Radishes & Black Root Rot

Overview

Black root rot is looked upon as the most destructive worldwide disease of crucifers like radishes. This bacterial problem only affects crucifers and causes a range of harmful results. Become familiar with signs to look for as well as reliable control methods for safe, healthy growth of radish crops in your home landscape.

Bacterial Infection

Black root rot of radishes and other crucifers is caused by the bacteria Xanthomonas campestris pv. campestris (Xcc). Other highly susceptible plants include cabbage, broccoli, kale, turnips and rutabaga among other crucifers, according to the University of Kentucky Cooperative Extension Service. Black root rot bacterial pathogens are seed-borne and spread through transplanting, rain or infected plant parts transferred by the wind.

Symptoms and Damage

Black root rot infection of radishes, more often referred to simply as black rot, results in the display of V-shaped areas on plants that turn yellow and then brown as the diseases progresses. Discolored areas of plant tissue die and become delicate, and leaf veins darken to an almost black hue, according to the University of Kentucky Cooperative Extension Service. Roots and stems may also blacken and rot, according to the Cornell University Vegetable MD Online. Infection results in stunted growth and, when infection is of a seedling, the plant will fail to develop.

Resistant Varieties

If your radishes are affected or destroyed by black root rot, choose to grow resistant crucifer varieties in their place to avoid future problems. Resistant varieties are not immune but have a much higher chance of providing your home garden with a productive growing season. Some resistant varieties include, but are not limited to, the cabbage varieties Atlantis, Bronco and Ramada as well as broccoli plants Arcadia and Greenbelt, according to the University of Kentucky Cooperative Extension Service. If you choose to keep your radishes, planting resistant varieties will still lower the likelihood of infection as your radishes will not be surrounded by susceptible plants.

Natural Control

For natural control, first realize that radish (Raphanus sativus) and wild radish (R. raphanistrum) are both susceptible to black root rot. Maintain strict sanitation by cleaning all tools or equipment that come into contact with your radishes and other crucifers, according to the University of Kentucky Cooperative Extension Service. Plant disease-free radish seeds or transplants to prevent the introduction of black rot into your home landscape. Plant in well-drained soil to avoid wet conditions that promote the spread of bacteria.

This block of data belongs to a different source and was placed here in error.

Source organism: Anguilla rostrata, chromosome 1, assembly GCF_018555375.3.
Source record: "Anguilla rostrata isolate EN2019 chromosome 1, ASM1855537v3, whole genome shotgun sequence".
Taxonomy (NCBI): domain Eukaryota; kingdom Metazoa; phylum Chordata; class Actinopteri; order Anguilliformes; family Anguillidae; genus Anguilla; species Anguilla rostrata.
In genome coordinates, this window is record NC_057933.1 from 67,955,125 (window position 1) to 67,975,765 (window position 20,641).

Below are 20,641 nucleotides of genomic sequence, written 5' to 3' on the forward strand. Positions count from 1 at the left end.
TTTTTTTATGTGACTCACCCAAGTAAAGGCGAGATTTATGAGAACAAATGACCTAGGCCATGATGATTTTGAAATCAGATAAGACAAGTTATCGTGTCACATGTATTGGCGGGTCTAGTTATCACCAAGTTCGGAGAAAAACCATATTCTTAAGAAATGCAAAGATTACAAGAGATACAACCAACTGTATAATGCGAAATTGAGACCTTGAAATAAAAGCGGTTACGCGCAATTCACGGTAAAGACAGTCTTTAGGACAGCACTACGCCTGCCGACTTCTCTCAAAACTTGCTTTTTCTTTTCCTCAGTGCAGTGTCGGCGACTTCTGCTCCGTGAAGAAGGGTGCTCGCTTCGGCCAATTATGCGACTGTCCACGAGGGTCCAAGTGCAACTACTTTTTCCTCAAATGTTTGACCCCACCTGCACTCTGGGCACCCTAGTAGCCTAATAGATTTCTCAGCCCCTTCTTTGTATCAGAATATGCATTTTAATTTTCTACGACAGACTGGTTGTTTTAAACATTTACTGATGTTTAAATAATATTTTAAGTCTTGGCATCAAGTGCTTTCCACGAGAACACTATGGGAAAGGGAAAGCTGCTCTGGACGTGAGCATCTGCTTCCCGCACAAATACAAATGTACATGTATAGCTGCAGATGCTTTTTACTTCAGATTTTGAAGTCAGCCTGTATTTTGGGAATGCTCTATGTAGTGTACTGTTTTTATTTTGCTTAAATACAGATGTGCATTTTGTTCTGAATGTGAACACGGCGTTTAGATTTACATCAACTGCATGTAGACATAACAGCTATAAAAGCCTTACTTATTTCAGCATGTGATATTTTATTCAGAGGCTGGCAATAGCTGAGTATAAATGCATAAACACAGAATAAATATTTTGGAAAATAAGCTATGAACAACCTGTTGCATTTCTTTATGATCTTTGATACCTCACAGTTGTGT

Chemical Control Effectiveness

Copper-based fungicides are often used as an attempt at chemical control, but results are inconsistent. Though chemical control is not as effective as the planting of resistant varieties, when dealing with susceptible radishes, control is in greater demand. As a preventive method, you may try a chemical control program of applying copper hydroxide or fixed copper once a week, according to the Cornell University Vegetable MD Online. For appropriate chemical application, contact a licensed professional or your local county extension agent.

Keywords: radish black rot, black root rot, crucifer black rot

About this Author

Tarah Damask's writing career, beginning in 2003, includes experience as a fashion writer/editor for Neiman Marcus, short fiction publications in "North Texas Review," a self-published novel, band biographies, charter school curriculum, and articles for eHow. She has a love for words and is an avid observer. Damask holds a Master of Arts in English and creative writing from the University of North Texas.